The routine application of powerful techniques like HPLC, mass spectrometry, NMR, and various types of spectroscopy has been greatly facilitated by the development of powerful computers and the use of the internet. For example, the ability to compare a library mass spectrum with that of a compound just analyzed, or to download an NMR spectrum from a remote server, has made interpretation of the data far easier. Simulation techniques based on the use of AI are likely to make possible the interpretation of complex spectra, such as those obtained with a mass spectrometer, without the need for a reference spectrum. This is important in situations where reference spectra do not exist, as with many biological samples, or where the compounds in a mixture are not known. In effect, the ability to measure a given property will be separated from the ability to interpret the result. The latter will often be possible in a different place or at a different time from the former.

The last thirty years have seen unprecedented advances in the field of chemical analysis. Many of these have been driven by the development of new instrumentation. The goal has been to make measurements more sensitive, more selective, and faster. Sensitivity is often crucial to the ability to make a measurement at all, as in the detection of a pollutant in water or of a drug in the blood. Selectivity can save time by avoiding the need for time-consuming sample clean-up and separation procedures. Speed is always a consideration in a production-line or real-time monitoring situation. In this section, we consider some general trends in the development of chemical instrumentation and their likely impact on the practice of analytical science.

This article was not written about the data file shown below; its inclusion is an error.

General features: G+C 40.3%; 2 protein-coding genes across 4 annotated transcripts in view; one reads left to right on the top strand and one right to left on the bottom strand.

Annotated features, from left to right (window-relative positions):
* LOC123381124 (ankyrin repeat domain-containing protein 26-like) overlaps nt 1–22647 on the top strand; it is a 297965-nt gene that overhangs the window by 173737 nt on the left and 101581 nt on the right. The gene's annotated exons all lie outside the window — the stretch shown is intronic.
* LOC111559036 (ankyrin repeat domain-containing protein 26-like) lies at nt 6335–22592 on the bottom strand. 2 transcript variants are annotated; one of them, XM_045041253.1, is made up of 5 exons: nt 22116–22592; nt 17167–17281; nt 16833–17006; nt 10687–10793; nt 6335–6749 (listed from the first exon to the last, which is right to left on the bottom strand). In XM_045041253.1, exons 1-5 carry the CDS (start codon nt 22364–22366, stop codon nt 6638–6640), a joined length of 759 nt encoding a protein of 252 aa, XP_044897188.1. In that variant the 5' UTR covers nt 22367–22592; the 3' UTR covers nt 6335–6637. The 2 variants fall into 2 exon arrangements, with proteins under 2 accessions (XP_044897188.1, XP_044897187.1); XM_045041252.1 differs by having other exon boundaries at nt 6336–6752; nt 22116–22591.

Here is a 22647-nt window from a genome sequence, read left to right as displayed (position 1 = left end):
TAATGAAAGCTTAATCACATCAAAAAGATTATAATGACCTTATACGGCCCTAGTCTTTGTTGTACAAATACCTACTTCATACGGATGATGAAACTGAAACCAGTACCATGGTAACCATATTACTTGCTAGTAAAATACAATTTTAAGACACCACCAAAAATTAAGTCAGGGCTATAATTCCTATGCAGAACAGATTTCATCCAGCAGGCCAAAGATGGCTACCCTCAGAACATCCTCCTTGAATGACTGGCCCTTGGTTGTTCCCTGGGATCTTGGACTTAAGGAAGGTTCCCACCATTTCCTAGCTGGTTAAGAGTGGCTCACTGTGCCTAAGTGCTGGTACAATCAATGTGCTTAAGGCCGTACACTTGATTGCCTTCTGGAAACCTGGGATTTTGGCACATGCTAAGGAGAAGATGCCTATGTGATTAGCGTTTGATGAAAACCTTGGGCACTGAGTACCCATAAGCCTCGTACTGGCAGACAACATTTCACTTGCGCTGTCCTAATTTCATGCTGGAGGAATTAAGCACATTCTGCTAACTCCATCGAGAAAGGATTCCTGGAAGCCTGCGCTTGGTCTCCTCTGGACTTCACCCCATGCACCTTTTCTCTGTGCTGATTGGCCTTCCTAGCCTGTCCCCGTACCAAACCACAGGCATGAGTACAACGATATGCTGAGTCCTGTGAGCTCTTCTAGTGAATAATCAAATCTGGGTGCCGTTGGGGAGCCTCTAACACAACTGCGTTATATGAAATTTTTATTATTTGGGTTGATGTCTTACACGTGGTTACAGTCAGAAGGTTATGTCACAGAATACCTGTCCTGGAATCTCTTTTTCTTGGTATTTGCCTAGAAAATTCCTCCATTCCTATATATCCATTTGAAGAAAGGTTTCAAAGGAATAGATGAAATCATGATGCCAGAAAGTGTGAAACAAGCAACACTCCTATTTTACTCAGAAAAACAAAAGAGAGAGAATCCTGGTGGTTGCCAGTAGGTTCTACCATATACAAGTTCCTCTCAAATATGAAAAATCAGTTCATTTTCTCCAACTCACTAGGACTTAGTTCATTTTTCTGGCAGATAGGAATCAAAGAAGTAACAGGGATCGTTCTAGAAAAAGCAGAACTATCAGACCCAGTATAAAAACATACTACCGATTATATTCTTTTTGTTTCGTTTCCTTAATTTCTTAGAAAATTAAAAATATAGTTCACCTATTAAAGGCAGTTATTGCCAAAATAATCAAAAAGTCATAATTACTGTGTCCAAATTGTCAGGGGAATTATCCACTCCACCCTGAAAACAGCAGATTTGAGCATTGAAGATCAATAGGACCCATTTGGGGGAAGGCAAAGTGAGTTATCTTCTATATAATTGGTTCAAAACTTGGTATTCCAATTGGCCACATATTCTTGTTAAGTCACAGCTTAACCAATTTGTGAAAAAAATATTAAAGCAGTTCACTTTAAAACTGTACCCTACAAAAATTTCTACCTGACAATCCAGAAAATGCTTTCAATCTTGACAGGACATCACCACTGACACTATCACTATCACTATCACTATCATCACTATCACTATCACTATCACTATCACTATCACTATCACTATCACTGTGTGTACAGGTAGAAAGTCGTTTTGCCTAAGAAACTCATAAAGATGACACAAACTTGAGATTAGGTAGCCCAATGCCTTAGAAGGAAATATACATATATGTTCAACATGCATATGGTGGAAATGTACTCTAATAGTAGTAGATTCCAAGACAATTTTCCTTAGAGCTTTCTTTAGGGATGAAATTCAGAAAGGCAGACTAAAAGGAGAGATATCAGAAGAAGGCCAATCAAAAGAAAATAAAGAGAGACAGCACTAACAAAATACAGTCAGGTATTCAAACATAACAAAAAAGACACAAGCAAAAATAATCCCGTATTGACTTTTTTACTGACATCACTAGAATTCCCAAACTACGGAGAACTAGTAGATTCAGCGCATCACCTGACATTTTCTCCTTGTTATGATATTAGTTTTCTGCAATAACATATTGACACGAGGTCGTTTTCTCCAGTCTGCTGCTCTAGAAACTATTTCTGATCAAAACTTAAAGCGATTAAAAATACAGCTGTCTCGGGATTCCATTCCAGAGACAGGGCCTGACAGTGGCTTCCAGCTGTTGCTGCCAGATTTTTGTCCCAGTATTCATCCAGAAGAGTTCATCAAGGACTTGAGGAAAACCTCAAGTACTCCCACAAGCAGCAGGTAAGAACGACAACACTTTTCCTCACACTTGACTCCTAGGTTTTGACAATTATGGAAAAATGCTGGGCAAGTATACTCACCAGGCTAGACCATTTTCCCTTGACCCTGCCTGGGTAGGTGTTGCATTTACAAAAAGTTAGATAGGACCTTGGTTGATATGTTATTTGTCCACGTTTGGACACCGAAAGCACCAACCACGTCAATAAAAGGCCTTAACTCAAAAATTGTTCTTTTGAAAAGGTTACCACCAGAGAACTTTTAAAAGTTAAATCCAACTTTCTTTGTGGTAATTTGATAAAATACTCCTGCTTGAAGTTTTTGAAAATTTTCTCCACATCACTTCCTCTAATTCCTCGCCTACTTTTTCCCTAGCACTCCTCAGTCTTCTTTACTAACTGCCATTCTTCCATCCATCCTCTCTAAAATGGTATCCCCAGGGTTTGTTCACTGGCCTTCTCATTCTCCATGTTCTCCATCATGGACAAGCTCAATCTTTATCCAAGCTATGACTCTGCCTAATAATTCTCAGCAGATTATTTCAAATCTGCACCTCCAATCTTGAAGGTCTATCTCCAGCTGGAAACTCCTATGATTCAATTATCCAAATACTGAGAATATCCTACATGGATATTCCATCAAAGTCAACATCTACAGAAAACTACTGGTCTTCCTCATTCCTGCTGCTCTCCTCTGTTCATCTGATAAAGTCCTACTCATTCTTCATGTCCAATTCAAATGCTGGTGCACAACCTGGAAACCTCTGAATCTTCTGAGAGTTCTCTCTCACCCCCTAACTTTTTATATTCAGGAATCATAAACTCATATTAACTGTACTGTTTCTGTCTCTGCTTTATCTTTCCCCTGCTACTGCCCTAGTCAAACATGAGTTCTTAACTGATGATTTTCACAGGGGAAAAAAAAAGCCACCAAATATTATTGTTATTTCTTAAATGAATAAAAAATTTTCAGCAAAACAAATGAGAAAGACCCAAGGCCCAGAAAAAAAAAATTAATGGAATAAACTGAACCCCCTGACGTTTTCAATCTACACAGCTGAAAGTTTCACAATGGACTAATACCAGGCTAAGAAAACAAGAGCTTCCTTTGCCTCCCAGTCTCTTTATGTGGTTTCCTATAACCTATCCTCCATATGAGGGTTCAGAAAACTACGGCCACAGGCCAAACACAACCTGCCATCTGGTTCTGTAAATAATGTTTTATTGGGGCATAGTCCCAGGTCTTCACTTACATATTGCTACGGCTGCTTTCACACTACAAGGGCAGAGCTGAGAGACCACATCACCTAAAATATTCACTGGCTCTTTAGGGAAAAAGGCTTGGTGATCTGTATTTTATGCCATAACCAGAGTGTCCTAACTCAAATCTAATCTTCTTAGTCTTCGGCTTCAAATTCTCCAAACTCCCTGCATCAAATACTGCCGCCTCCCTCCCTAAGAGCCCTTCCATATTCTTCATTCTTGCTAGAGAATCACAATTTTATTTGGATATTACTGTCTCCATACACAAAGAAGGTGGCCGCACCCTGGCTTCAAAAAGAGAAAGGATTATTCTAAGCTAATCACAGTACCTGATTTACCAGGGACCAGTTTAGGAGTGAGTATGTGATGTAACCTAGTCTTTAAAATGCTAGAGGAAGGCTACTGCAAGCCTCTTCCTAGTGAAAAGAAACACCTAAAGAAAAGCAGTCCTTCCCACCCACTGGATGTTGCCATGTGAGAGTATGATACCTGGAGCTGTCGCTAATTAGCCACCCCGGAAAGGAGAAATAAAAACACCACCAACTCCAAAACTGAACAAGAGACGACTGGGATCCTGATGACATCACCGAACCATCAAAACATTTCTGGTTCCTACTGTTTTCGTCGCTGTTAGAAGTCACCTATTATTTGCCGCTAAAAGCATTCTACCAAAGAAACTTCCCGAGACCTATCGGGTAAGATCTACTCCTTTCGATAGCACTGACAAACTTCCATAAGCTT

7.2. Automation and Robotics

Automation of sample preparation and data collection is a logical step for many analytical processes, particularly for the simpler and more repetitive of tasks. Automation improves precision and accuracy for many tasks, particularly data collection, as it eliminates the human errors that are often associated with tedious tasks. Data processing and handling can often be considerably sped up, particularly with the advent of machine learning and AI, described in section 7.4.

In chemical analysis, the tasks range from sample preparation (diluting, filtering, stirring), to data collection and processing. Automation in the lab is not a new concept, however in the past, robots have been expensive and custom built, making them generally unsuitable for all but the most high throughput of tasks. This is changing, and now there exists a greater selection of robots on the market, and they are becoming increasingly cheaper, making them a viable alternative for labs with modest analytical tasks.